Indonesia: Should Indonesians Fear Female Suicide Bombers Next?


Dr Farish A Noor

Following the terrorist attacks in Bali and the arrest and detention of several militants said to be linked to the mysterious Jama'ah Islamiyah (JI) organisation in Indonesia, it has come to light that women have also been involved in the organisation. Research done by the International Crisis Group (ICG) has shown that some women actually do play an important role in organisations such as the JI, perhaps not in the front line of their violent activities but certainly in the background as supporters of the movement and providers of communications and logistics. Several names have come to the fore, including those of Noralwizah Lee Abdullah, Munfiatun al Fitri and Mira Agustina (as reported in the popular press), who happened to be married to members of the JI or are related to them as daughters and mothers.

Security experts and feminists alike are baffled by the phenomenon of women like Noralwizah Lee Abdullah, Munfiatun al Fitri and Mira Agustina who willingly married JI members or joined the group, with the knowledge that the JI does not exactly promote women's emancipation or treats women as equals in their idealised conservative societal model. There now arises the question of whether women may one day take part in the JI's violent activities, and whether Indonesia will face the problem of female suicide bombers in the near future.

Before paranoia takes its toll, it would be important to emphasise some salient facts: Conservative groupings like the JI and others such as the Majlis Mujahidin Indonesia, Fron Pembela Islam, et al. are not loose, anarchic assemblies of rogue actors and agents who do whatever they wish. Terrorist groups are like other well-knit and well-organised organisations, and often count upon strong internal norms and standards of discipline. We have yet to come across a single case of a militant taking unilateral action without official sanction from the leaders of his organisation.

Taking that into consideration, the real question ought to be how and why a group like JI - of which we still know so very little - could take the step of sanctioning suicide bombing as a legitimate form of violence? After all there exists plenty of other radical movements - Muslim, Christian, Hindu and secular - that have not done so.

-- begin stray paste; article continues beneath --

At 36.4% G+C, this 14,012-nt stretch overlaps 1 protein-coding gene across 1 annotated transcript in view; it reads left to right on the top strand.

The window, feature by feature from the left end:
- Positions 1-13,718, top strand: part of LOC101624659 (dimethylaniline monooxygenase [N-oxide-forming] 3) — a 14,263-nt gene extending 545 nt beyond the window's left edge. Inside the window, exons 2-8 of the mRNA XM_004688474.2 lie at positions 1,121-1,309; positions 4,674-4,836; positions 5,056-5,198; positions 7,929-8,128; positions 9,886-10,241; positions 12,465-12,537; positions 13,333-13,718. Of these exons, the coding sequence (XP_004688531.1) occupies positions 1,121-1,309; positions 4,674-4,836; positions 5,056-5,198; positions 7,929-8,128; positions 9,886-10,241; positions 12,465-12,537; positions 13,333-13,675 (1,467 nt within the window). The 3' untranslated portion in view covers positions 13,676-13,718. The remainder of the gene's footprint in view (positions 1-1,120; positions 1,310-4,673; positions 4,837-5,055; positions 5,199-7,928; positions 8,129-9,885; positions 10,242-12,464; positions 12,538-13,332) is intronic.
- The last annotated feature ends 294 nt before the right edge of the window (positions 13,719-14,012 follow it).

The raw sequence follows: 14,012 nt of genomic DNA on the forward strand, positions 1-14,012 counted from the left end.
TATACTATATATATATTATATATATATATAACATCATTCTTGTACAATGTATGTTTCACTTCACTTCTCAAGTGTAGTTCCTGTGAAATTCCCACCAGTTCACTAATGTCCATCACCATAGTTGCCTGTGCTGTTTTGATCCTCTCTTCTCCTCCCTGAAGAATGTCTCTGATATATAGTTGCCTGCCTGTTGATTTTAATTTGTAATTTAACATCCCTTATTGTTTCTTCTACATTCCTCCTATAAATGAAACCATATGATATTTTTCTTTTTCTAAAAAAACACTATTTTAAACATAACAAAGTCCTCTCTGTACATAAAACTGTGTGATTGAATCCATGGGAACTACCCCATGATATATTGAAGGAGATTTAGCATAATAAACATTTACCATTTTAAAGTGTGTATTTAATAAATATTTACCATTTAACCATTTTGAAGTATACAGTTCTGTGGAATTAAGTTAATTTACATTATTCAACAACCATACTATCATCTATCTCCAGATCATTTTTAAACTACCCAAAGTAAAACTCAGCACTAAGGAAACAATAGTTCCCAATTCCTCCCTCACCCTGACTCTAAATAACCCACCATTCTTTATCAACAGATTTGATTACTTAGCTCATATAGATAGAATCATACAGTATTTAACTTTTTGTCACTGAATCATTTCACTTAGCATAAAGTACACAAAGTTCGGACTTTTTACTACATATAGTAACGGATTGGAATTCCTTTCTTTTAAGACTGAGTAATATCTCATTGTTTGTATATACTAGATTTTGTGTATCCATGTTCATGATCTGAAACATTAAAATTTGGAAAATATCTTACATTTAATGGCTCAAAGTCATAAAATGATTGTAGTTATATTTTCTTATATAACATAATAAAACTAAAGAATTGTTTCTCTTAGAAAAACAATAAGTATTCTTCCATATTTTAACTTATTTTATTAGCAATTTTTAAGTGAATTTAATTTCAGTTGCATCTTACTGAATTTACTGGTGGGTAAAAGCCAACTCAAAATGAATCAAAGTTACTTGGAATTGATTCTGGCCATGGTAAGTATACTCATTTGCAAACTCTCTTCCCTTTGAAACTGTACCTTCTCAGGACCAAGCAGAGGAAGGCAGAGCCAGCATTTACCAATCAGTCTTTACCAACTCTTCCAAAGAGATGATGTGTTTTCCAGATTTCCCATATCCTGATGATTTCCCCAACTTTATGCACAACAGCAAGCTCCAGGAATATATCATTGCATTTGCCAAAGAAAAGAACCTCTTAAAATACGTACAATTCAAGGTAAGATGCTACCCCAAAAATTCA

It is only when the leadership of the group takes the decisive step of allowing for suicide bombing that we should worry about who actually does the bombing. And it goes without saying that if a group sanctions its male members to carry out violent acts, it is only a matter of time before the female members follow suit. A good example would be the LTTE Tamil Tigers of Sri Lanka, that have allowed male and female members to carry out suicide attacks.

Trying to understand the phenomenon of female terrorism through the prism of gender and to seek answers in 'female psychology' would therefore miss the point altogether, as the agency and will of female militants are curtailed by the operational parameters of the group, in the same way that male agency is. Thus in addressing the challenges faced by Indonesia today, and that forms of violence may erupt in the future, more attention should be paid to the operational tactics and limits of the groups now active in the country, rather than trying to unravel the riddle of terrorism via the personal biographies of its members. And this, in the long run, will require a sharper focus on structures and institutions, against the backdrop of economic and political analysis, rather than amateur psychoanalysis.

WATCHPOINT: Following the second series of attacks in Jakarta and Bali between 2004-2005, the JI has remained relatively quiet. Yet violence may escalate leading up to the next elections and it would be important to note if any attacks carried out in the future will target locations associated with the Indonesian state (governmental offices, etc) or specific communities such as the Christian and Hindu minorities. If in the case of the latter it would suggest that the JI remains a sectarian organisation that seeks to create social-racial-religious tension, rather than opposing the state per se, which they still aim to take over one day.


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